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Philo


Philo, c. 20 BC - 50 AD, was a Hellenistic Jewish philosopher. Very little is known of his personal life except he was of a noble family of Alexandria in Egypt. His brother headed the Jewish community in Egypt and was mentioned by Josephus. Being a dedicated scholar, Philo acquired knowledge in literature, philosophy, and the sciences. His writings mainly concerning the Pentateuch were preserved by the early Christian Church in their original Greek, and influenced the early Church Fathers including Ambrose, Origen, and Clement.

His writings surrounding the Pentateuch included such topics as On the Creation, On the Life of Moses, Allegorical Interpretation, On Dreams, and Questions and Answers on Genesis. Additionally, he produced philosophical treatises on such varied subjects as providence and the eternity of the world. His historical works were of great importance for understanding the plight of the Jews of Alexandria. Philo had made a pilgrimage to Jerusalem, where he offered prayers and sacrifices in the Temple. Also, he led a delegation of Jews to the Roman emperor Gaius Caligula to protest the anti-Jewish decrees of the Roman commissioner, Flaccus of Egypt. His philosophy was strongly influenced by Storicism and Platonism.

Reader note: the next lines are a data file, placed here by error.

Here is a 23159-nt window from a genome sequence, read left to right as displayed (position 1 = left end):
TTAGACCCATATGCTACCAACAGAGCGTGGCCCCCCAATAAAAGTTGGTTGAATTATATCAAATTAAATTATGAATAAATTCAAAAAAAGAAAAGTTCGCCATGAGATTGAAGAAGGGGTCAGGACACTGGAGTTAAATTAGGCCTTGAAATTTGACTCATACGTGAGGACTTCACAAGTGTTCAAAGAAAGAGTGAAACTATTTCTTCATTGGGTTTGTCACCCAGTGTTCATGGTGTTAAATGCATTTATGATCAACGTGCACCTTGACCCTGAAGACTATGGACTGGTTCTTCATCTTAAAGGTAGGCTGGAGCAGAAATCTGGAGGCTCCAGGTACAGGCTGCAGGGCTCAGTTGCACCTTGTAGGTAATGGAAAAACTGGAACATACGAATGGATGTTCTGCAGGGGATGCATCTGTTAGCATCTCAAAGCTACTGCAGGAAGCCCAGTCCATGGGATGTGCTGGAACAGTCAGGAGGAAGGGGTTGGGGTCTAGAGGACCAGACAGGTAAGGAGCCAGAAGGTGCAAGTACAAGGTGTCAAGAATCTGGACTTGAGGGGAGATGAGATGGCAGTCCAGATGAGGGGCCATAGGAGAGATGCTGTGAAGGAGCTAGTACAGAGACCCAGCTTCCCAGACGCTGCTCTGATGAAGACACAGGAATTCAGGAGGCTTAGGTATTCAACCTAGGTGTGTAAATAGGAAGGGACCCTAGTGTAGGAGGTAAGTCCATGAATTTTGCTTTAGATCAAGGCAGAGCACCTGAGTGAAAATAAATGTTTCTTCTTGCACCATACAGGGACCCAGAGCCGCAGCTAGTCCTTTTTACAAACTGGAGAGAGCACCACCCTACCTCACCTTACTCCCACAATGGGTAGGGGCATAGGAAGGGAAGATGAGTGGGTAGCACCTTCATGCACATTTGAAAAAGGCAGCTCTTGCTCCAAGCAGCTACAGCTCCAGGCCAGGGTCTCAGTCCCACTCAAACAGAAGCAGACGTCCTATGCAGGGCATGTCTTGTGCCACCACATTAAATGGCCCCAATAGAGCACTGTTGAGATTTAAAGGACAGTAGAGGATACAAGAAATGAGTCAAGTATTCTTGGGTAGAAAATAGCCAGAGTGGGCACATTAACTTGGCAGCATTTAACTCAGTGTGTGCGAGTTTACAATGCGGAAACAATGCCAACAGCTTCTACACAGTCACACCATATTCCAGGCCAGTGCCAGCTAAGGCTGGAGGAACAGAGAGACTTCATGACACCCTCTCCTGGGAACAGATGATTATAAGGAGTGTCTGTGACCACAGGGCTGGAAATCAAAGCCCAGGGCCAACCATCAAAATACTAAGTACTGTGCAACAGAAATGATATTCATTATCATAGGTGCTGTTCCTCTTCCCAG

Philo described God as a "transcending virtue, transcending knowledge, transcending the good itself and the beauty itself," and he made a clear distinction between the world of opinion and the world of truth. The only ultimate realities for Philo were God and the soul, and it is the soul that connects humanity to God. He saw three Jewish patriarchs as archetypes for reaching union with God through learning, Abraham, nature, Isaac, and training, Jacob, and he argued that the Jewish law was not only superior on an earthly level, but carried the ultimate symbolic meaning. Traces of Philo's influence are to be found in the Mishnah. A.G.H.


Sources:

Bowker, John, The Oxford Dictionary of World Religions, New York, Oxford University Press, 1997, p. 750
Schreiber, Mordecai, The Shengold Jewish Encyclopedia, Rockville, Maryland, Schreiber Publishing, 2nd. ed., 2001, p. 205